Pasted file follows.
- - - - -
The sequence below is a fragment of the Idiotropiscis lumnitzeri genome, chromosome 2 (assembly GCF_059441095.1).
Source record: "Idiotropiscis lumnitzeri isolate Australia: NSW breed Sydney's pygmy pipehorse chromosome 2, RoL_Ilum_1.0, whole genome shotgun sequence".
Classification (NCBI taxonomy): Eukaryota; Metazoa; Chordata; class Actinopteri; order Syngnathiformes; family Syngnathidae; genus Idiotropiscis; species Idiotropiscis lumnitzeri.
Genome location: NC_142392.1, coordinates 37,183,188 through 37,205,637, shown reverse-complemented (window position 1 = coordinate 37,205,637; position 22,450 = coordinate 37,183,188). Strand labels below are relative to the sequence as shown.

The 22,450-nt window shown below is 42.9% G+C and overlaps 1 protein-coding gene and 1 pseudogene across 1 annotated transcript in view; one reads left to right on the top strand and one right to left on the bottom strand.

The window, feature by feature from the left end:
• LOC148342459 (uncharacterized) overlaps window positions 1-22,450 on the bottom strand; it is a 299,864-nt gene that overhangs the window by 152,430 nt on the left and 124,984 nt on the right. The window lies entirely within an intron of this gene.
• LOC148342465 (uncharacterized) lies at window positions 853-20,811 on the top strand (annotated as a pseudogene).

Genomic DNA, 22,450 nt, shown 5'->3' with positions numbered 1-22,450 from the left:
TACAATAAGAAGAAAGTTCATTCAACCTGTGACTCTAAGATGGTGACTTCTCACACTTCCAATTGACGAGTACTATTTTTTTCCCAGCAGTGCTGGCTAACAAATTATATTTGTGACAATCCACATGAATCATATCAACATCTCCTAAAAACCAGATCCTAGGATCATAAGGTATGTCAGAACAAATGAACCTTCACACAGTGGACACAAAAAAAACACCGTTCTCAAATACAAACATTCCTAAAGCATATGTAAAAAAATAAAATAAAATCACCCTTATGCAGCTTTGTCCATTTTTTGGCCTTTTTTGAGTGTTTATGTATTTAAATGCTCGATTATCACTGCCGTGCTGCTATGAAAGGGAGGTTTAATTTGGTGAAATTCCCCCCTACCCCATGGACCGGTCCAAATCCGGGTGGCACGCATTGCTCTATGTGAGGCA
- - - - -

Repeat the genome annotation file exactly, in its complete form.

The sequence below is a fragment of the Idiotropiscis lumnitzeri genome, chromosome 2 (assembly GCF_059441095.1).
Source record: "Idiotropiscis lumnitzeri isolate Australia: NSW breed Sydney's pygmy pipehorse chromosome 2, RoL_Ilum_1.0, whole genome shotgun sequence".
Classification (NCBI taxonomy): Eukaryota; Metazoa; Chordata; class Actinopteri; order Syngnathiformes; family Syngnathidae; genus Idiotropiscis; species Idiotropiscis lumnitzeri.
Genome location: NC_142392.1, coordinates 37,183,188 through 37,205,637, shown reverse-complemented (window position 1 = coordinate 37,205,637; position 22,450 = coordinate 37,183,188). Strand labels below are relative to the sequence as shown.

The 22,450-nt window shown below is 42.9% G+C and overlaps 1 protein-coding gene and 1 pseudogene across 1 annotated transcript in view; one reads left to right on the top strand and one right to left on the bottom strand.

The window, feature by feature from the left end:
• LOC148342459 (uncharacterized) overlaps window positions 1-22,450 on the bottom strand; it is a 299,864-nt gene that overhangs the window by 152,430 nt on the left and 124,984 nt on the right. The window lies entirely within an intron of this gene.
• LOC148342465 (uncharacterized) lies at window positions 853-20,811 on the top strand (annotated as a pseudogene).

Genomic DNA, 22,450 nt, shown 5'->3' with positions numbered 1-22,450 from the left:
TACAATAAGAAGAAAGTTCATTCAACCTGTGACTCTAAGATGGTGACTTCTCACACTTCCAATTGACGAGTACTATTTTTTTCCCAGCAGTGCTGGCTAACAAATTATATTTGTGACAATCCACATGAATCATATCAACATCTCCTAAAAACCAGATCCTAGGATCATAAGGTATGTCAGAACAAATGAACCTTCACACAGTGGACACAAAAAAAACACCGTTCTCAAATACAAACATTCCTAAAGCATATGTAAAAAAATAAAATAAAATCACCCTTATGCAGCTTTGTCCATTTTTTGGCCTTTTTTGAGTGTTTATGTATTTAAATGCTCGATTATCACTGCCGTGCTGCTATGAAAGGGAGGTTTAATTTGGTGAAATTCCCCCCTACCCCATGGACCGGTCCAAATCCGGGTGGCACGCATTGCTCTATGTGAGGCA